In the notorious Sawtooth Mountains.

Such work, if it should even be called that, is for those who like the low, lonely, and lovely. It is a rare hiker who likes peakbagging lists that bottom out among molehills that sometimes barely count as mountains. If you hike solo, like I do, it can be a lonely journey, too. But only if you can’t find good company in yourself. Climb nearly 600 peaks without anyone else around, and you’ll gain insight that those who hike in groups may never realize. Out in the rain and the swamps and the sun and the trees, a solo hiker learns about his inner authenticity—what wild land means to him, what he’s willing to do to reach it, and how it fulfills him.


Far out in West Canada Lake Wilderness Area.

Such extensive peakbagging missions may be low and lonely, but they’re also quite lovely. For experiencing 600 peaks, surprisingly I remember most of them well. The cliffs on Squaw Mountain that I had to scramble up, the two moose I saw in the Sable Mountains, that terrible, storm-thrashed forest I had to force my way through on Green Top, the fresh bear sign on Wallace Mountain, the peak autumnal colors on Thompson Mountain, and the first snow of the season on Boot Bay Mountain. These intimate memories are tucked away in my mind, but they’re backed up by hundreds of photos and journal entries, for my memory will eventually fail.


The finish.

When I’m at home, well-fed and well-watered, with dry clothes on and no insects nibbling at my neck, I fantasize about composing an even bigger list and then heading back to the mountains to climb every Adirondack peak above 2,000 feet. There are at least 1,500 of them. But my peakbagging career, if I can be so bold as to call it that, is a fading light. It’s up to someone more driven, and younger, than me to compose and tackle such a monstrous list. If someone from the next generation of peakbaggers ever gets around to climbing every 2,000-foot peak in the Adirondacks, I’ll be jealous of what they were fortunate enough to experience in what I suppose would be called “the backcountry of the backcountry of the backcountry.” And when they finish this list after a few decades’ worth of hiking, just so as not to annoy them, I won’t bother asking, “Have you done the 46?”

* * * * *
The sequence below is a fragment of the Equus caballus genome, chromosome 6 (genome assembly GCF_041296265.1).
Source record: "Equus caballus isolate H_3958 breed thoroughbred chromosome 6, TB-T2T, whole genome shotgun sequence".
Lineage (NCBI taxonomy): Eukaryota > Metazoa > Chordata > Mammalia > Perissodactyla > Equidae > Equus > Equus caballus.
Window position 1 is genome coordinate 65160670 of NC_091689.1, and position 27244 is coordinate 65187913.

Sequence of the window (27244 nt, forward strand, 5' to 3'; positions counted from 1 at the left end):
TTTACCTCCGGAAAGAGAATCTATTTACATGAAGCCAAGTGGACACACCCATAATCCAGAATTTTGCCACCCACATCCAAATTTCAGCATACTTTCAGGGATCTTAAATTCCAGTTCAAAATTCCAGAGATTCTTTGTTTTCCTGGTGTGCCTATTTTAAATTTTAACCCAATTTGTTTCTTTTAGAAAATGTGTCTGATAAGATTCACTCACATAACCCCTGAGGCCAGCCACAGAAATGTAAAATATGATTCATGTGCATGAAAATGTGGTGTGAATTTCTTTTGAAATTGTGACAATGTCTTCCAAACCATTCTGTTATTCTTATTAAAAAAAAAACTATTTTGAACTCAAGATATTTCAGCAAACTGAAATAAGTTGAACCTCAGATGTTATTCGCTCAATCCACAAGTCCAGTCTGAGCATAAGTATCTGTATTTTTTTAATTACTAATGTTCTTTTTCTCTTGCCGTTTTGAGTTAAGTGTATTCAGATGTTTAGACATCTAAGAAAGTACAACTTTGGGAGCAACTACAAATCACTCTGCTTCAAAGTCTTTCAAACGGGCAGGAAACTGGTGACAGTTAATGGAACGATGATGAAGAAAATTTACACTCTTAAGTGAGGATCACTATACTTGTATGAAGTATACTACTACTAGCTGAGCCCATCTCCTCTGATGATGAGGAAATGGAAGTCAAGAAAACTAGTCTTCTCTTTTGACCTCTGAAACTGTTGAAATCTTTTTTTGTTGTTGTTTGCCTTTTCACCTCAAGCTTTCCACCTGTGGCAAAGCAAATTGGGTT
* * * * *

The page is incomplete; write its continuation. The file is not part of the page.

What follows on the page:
How to Bag 600 Peaks

  1. Pursue small goals within the master goal of all 600.
  2. Leave hiking itineraries with reliable people.
  3. Use quality gear that’s sturdy but not heavy.
  4. Learn how to travel and camp during all seasons.
  5. Plan multiday trips to grab armloads of peaks.
  6. Master map and compass navigation.
  7. Leave as little trace of your passing as possible.
  8. Humorously realize the pointlessness of your pursuit.
  9. Limit social media exposure to ensure meaningful privacy.
  10. Intimately learn your region’s ecological and settler history.

Erik Schlimmer is founding member of Friends of the Trans Adirondack Route and founder and resident author of Beechwoods Books. More on what he does can be found here, and you can follow him on Instagram.


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Comments 1

  • Matt : Feb 20th

    Loved the peakbagging the lesser Adirondacks article. Really interesting stuff! Thanks for sharing so I can live vicariously through you!